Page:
Lily, the Oregon Zoo's newest elephant calf, and her father Tusko, will stay in Portland. Zoo officials finalized an agreement Friday taking ownership of the elephants from a California company.
The Oregon Zoo has a signed contract: Lily the elephant is here to stay.
Zoo officials inked the deal Friday, taking legal ownership of Rose-Tu’s new calf from Have Trunk Will Travel, the California-based company that had previously held rights to the young elephant.
News that lily was actually owned by Have Trunk Will Travel made headlines when she was born in December. Some worried she'd be taken away.
“Lily’s living arrangements were never in question,” said Kim Smith, zoo director. “But this makes it official: Lily will live her life with her family herd, the way elephants should.”
Smith said the zoo also will keep Tusko, the 13,000-pound bull elephant who sired both Lily and Samudra and has been here on a breeding loan since 2005. The zoo arranged to acquire both elephants for $400,000, voiding its loan agreement with Have Trunk Will Travel and putting to rest any speculation that Tusko’s future offspring might not belong to the zoo. The purchase was funded entirely by the Oregon Zoo Foundation, the private nonprofit fundraising arm of the zoo, and did not involve public monies.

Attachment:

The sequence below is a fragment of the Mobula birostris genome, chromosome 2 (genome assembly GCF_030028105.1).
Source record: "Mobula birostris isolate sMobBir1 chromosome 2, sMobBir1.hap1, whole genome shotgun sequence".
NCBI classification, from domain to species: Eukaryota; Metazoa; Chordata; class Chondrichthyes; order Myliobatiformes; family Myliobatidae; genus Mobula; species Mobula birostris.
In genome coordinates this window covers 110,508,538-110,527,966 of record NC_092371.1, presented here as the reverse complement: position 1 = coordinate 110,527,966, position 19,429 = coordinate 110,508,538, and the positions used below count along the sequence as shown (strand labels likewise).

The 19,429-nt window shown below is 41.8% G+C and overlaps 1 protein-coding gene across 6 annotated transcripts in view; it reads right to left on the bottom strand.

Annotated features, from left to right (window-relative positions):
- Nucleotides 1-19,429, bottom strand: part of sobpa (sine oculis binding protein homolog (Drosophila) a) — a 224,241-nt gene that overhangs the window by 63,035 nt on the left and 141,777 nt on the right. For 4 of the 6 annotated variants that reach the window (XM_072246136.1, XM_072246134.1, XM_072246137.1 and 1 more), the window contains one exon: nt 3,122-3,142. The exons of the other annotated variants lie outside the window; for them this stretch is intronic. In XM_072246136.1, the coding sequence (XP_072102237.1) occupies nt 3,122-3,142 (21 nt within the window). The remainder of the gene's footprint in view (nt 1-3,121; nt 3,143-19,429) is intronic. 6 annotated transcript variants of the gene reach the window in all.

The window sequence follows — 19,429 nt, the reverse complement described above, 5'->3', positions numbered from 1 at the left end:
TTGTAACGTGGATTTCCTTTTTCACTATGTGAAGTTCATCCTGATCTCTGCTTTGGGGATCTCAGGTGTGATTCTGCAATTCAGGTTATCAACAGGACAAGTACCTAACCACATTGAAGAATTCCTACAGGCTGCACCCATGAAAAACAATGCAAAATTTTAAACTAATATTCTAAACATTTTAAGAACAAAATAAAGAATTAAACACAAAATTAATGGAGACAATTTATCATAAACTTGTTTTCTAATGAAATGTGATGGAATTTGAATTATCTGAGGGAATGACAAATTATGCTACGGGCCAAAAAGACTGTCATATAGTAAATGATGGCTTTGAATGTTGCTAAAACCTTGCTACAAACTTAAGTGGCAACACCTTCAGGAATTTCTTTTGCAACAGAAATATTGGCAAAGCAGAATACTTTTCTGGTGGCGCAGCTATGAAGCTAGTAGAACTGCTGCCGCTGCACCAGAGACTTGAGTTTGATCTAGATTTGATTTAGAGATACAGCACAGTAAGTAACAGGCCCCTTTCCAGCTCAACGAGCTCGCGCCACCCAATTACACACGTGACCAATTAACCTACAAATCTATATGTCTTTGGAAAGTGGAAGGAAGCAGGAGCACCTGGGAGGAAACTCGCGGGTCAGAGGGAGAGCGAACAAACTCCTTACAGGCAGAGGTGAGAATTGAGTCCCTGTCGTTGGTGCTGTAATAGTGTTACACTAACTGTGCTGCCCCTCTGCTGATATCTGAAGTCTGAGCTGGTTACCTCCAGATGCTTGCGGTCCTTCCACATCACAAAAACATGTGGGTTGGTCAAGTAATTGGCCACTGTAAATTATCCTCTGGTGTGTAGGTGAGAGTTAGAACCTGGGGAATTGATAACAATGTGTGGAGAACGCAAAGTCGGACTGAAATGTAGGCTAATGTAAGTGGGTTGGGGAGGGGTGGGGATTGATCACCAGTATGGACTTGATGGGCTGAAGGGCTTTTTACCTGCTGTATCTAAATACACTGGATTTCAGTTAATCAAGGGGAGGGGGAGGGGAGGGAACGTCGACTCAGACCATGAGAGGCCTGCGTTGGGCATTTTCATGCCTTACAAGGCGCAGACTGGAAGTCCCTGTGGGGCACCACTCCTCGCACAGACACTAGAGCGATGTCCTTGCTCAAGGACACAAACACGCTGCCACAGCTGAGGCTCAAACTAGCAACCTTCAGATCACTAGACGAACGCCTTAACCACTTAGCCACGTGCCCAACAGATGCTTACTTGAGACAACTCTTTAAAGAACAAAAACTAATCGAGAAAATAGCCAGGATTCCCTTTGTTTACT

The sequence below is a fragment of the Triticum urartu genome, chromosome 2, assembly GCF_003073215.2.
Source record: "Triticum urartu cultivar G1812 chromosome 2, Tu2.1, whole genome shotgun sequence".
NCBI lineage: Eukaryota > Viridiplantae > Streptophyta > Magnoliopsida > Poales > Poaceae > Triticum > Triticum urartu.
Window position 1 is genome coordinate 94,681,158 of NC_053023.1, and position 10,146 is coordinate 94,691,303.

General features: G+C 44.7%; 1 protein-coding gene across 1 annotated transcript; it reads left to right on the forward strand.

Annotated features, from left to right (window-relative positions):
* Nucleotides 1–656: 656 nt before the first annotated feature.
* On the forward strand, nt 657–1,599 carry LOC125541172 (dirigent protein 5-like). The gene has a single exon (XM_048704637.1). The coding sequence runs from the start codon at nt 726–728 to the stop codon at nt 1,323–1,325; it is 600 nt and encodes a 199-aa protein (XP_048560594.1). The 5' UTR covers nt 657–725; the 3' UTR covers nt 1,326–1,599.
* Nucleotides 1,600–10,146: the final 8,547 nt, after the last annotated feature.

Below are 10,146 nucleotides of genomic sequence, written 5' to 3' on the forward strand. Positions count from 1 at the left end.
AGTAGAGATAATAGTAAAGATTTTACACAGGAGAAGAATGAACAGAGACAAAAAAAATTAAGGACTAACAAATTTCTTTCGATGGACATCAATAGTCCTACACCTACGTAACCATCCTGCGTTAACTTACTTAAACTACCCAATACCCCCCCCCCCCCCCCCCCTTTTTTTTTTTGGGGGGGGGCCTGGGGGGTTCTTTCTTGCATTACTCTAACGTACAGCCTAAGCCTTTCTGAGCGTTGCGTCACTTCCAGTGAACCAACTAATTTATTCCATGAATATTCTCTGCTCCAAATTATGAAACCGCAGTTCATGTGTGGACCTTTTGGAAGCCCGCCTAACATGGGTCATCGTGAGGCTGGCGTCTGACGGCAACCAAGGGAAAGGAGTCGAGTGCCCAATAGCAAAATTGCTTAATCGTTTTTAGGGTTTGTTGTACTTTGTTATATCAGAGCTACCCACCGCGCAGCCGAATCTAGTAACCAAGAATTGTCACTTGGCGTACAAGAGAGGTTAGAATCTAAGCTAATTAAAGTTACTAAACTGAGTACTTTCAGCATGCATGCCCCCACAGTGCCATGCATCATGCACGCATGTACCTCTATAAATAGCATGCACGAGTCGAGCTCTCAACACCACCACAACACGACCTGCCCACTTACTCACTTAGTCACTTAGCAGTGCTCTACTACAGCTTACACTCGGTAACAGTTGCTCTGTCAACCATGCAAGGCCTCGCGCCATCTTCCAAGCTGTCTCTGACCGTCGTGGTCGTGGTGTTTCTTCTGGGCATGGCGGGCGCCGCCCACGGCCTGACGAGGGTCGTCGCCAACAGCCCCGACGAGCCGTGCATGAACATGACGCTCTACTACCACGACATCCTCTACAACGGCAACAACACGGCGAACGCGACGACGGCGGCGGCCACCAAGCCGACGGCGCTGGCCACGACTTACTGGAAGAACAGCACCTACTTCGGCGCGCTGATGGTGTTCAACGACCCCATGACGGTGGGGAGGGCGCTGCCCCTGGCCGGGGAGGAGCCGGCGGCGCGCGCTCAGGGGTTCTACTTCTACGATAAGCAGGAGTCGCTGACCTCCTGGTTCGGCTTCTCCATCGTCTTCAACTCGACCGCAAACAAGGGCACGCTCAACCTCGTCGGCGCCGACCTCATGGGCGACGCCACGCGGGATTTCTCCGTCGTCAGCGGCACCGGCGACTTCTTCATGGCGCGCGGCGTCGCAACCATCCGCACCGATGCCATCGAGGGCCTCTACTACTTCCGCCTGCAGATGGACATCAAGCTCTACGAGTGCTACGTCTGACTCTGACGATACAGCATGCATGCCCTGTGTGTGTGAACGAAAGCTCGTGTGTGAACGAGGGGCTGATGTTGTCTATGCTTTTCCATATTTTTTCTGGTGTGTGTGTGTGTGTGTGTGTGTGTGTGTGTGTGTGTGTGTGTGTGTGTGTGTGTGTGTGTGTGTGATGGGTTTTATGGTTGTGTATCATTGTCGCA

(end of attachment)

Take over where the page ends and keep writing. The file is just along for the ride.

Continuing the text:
Lily’s status was secured Friday with a payment for half the total purchase amount, while the transaction involving Tusko is complete pending a permit from the U.S. Fish and Wildlife Service (a requirement since Tusko was born outside the country).
Smith said she understands the need for reassurance about the fate of Rose-Tu’s calf, as well as the initial public outcry over some misleading reports. “Given the sensationalized story people were first presented with, that’s exactly how they should have reacted,” Smith said. “If I thought for one minute that this baby was going to be taken from her mother — taken from her home — I would be outraged too. But Lily was never going away, and I think everyone understands that now.”
Controversy arose when a Seattle newspaper ran an article suggesting the zoo’s newborn elephant calf could be plucked from her mother and dropped into a traveling circus. As evidence, the paper produced a copy of the 2005 breeding loan for Tusko; the agreement stipulated that Tusko’s second, fourth and sixth offspring would be owned by Have Trunk Will Travel.
The contract, Smith said, was a standard one — and old news to those who’d followed Tusko’s story in The Oregonian. In the zoo world, she noted, ownership is not an indicator of where an animal will live. Even so, the timing of the Seattle article hit a nerve with local residents, who had fallen hard for Rose-Tu’s baby and sought reassurance that she wasn’t going away.
The Oregon Zoo is recognized worldwide for its successful breeding program for Asian elephants, which has now spanned 50 years. Lily’s grandmother, Me-Tu, was the second elephant born at the zoo (just months after Packy in 1962), and her great-grandmother, Rosy, was the first elephant to live in Oregon.